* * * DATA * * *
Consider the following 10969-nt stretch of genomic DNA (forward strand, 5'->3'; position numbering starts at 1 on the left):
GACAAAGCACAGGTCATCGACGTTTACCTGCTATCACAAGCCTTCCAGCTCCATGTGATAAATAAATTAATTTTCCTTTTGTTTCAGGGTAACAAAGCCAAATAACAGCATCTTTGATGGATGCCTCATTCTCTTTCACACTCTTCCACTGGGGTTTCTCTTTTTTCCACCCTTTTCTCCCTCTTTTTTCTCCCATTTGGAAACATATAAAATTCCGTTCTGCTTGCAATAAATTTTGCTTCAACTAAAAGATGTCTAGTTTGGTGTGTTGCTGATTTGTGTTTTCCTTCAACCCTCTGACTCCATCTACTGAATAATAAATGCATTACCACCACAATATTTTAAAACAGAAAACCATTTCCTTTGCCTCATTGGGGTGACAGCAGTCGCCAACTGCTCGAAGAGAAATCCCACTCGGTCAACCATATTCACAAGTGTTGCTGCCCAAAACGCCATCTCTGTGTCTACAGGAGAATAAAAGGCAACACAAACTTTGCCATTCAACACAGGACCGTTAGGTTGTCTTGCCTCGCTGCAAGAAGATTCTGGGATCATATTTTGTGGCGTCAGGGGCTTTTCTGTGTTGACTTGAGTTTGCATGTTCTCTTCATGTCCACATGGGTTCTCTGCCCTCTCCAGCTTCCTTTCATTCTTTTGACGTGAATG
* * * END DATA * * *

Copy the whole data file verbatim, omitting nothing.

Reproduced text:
Consider the following 10969-nt stretch of genomic DNA (forward strand, 5'->3'; position numbering starts at 1 on the left):
GACAAAGCACAGGTCATCGACGTTTACCTGCTATCACAAGCCTTCCAGCTCCATGTGATAAATAAATTAATTTTCCTTTTGTTTCAGGGTAACAAAGCCAAATAACAGCATCTTTGATGGATGCCTCATTCTCTTTCACACTCTTCCACTGGGGTTTCTCTTTTTTCCACCCTTTTCTCCCTCTTTTTTCTCCCATTTGGAAACATATAAAATTCCGTTCTGCTTGCAATAAATTTTGCTTCAACTAAAAGATGTCTAGTTTGGTGTGTTGCTGATTTGTGTTTTCCTTCAACCCTCTGACTCCATCTACTGAATAATAAATGCATTACCACCACAATATTTTAAAACAGAAAACCATTTCCTTTGCCTCATTGGGGTGACAGCAGTCGCCAACTGCTCGAAGAGAAATCCCACTCGGTCAACCATATTCACAAGTGTTGCTGCCCAAAACGCCATCTCTGTGTCTACAGGAGAATAAAAGGCAACACAAACTTTGCCATTCAACACAGGACCGTTAGGTTGTCTTGCCTCGCTGCAAGAAGATTCTGGGATCATATTTTGTGGCGTCAGGGGCTTTTCTGTGTTGACTTGAGTTTGCATGTTCTCTTCATGTCCACATGGGTTCTCTGCCCTCTCCAGCTTCCTTTCATTCTTTTGACGTGAATG